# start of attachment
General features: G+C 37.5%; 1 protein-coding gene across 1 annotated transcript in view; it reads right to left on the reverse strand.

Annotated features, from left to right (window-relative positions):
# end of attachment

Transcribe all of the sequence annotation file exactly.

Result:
General features: G+C 37.5%; 1 protein-coding gene across 1 annotated transcript in view; it reads right to left on the reverse strand.

Annotated features, from left to right (window-relative positions):